GRU expansion would boost business, but can downtown handle the - WFXG FOX 54 - News Now

GRU expansion would boost business, but can downtown handle the growth?

AUGUSTA, GA (WFXG) -

If Georgia Regents University purchases the Sibley and King mills from Augusta, the mills could soon house classrooms and 6,000 to 8,000 GRU students.

Fred Russell, the city administrator, says the Georgia Board of Regents has a consultant reviewing the proposal.

After their review, the Regents will decide if GRU can buy the mills from the city. If the proposal is approved, school leaders say it will bring thousands of students downtown.

While that would be good for business, Bill Fennoy, the Commissioner for District One, is worried downtown Augusta isn't ready for the growth.

"I think there are going to have to be some changes made," Fennoy, said.

He says there are several problems that need to be fixed if thousands of students are expected to live and study close to downtown.

"We still have some street and drainage issues that we need to deal with. We still have dilapidated houses that we need to deal with," he said.

Philip Marks, the owner of Rooster's Beak, thinks the proposed expansion could solve another problem downtown, the sometimes slow business.  

"There are only a small percentage of people that go downtown to begin with. So right now everyone is just sharing a piece of that pie. So everybody could use more business," said Marks.

Debbie Caron owns Eros Bistro and she says if GRU students move into the mills, she will get creative to get their business.

"If they wanted private times in the afternoon, we're slow between two and four o'clock. If they needed study time with no music on or no action around them we could even set up a study hall," Caron, said.

If GRU buys the mills from the city, Fennoy says despite the changes that would needed to accommodate so many people, it will be good for businesses and downtown. He believes the school expansion will motivate city leaders to take care of problems that he says have plagued the area for decades.

Fennoy said, "It's a win win for everybody."

Fred Russell, the city administrator, says it will cost Augusta about $500,000 to market the buildings to GRU. He says they don't know where the city will get that money yet.

The Georgia Board of Regents hasn't announced when they will make a decision about the mills.

  • NEWSMore>>

  • The Latest: Trump says Korea talks "going along very well'

    The Latest: Trump says Korea talks "going along very well'

    Saturday, May 26 2018 7:23 AM EDT2018-05-26 11:23:24 GMT
    Saturday, May 26 2018 11:15 PM EDT2018-05-27 03:15:37 GMT
    (AP Photo/Ahn Young-joon). Protesters hold candle lights during a rally to denounce the United States' policies against North Korea near the U.S. embassy in Seoul, South Korea, Friday, May 25, 2018. North Korea said Friday that it's still willing to si...(AP Photo/Ahn Young-joon). Protesters hold candle lights during a rally to denounce the United States' policies against North Korea near the U.S. embassy in Seoul, South Korea, Friday, May 25, 2018. North Korea said Friday that it's still willing to si...

    North Korean leader Kim Jong Un and South Korean President Moon Jae-in have met for the second time in a month to discuss peace commitments they reached in their first summit and Kim's potential meeting with...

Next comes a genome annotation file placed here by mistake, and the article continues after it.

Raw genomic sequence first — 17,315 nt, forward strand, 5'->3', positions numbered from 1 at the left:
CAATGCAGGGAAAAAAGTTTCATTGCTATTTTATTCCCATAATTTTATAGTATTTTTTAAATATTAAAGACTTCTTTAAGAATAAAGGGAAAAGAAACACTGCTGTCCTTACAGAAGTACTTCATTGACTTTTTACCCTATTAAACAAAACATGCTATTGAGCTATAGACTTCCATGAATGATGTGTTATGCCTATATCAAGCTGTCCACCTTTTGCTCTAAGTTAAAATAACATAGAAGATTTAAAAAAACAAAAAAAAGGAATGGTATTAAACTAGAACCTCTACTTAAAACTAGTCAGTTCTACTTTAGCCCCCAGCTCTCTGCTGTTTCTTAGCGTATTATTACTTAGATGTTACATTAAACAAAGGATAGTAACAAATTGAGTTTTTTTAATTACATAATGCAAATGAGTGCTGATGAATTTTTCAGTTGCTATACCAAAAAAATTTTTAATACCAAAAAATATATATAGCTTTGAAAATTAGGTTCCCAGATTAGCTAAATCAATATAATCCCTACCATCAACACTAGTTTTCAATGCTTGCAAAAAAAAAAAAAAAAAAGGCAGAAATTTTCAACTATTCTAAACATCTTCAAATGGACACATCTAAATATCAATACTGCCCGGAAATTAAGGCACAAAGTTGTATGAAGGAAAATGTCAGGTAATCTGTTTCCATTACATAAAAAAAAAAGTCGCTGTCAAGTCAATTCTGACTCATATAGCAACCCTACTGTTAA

More >>

    North Korean leader Kim Jong Un and South Korean President Moon Jae-in have met for the second time in a month to discuss peace commitments they reached in their first summit and Kim's potential meeting with President Donald Trump.

    More >>
  • 'Quiet revolution' leads to abortion rights win in Ireland

    'Quiet revolution' leads to abortion rights win in Ireland

    Saturday, May 26 2018 2:43 AM EDT2018-05-26 06:43:19 GMT
    Saturday, May 26 2018 11:14 PM EDT2018-05-27 03:14:45 GMT
    (Niall Carson/PA via AP). A man walks past a mural showing Savita Halappanavar, a 31-year-old Indian dentist who had sought and been denied an abortion before she died after a miscarriage in a Galway hospital, with the word YES over it, in Dublin, Irel...(Niall Carson/PA via AP). A man walks past a mural showing Savita Halappanavar, a 31-year-old Indian dentist who had sought and been denied an abortion before she died after a miscarriage in a Galway hospital, with the word YES over it, in Dublin, Irel...
    Official counting is set to begin in Ireland's historic abortion rights referendum, with two exit polls predicting an overwhelming victory for those seeking to end the country's strict ban.More >>
    Official counting is set to begin in Ireland's historic abortion rights referendum, with two exit polls predicting an overwhelming victory for those seeking to end the country's strict ban.More >>
  • Amid anti-immigrant sentiment, some Spanish speakers wary

    Amid anti-immigrant sentiment, some Spanish speakers wary

    Saturday, May 26 2018 2:14 PM EDT2018-05-26 18:14:01 GMT
    Saturday, May 26 2018 11:14 PM EDT2018-05-27 03:14:37 GMT
    (AP Photo/Chris Carlson). Lilly Mucarsel, a native of Ecuador, poses for a picture in her office Friday, May 25, 2018, in Tustin, Calif. Mucarsel, 62, of Southern California finds herself reverting to English when she attends a baseball game or goes to...(AP Photo/Chris Carlson). Lilly Mucarsel, a native of Ecuador, poses for a picture in her office Friday, May 25, 2018, in Tustin, Calif. Mucarsel, 62, of Southern California finds herself reverting to English when she attends a baseball game or goes to...

    The Trump administration's harsh rhetoric and tougher policies toward immigrants have made some Spanish speakers self-conscious about speaking other languages in public.

    More >>

    The Trump administration's harsh rhetoric and tougher policies toward immigrants have made some Spanish speakers self-conscious about speaking other languages in public.

    More >>
Powered by Frankly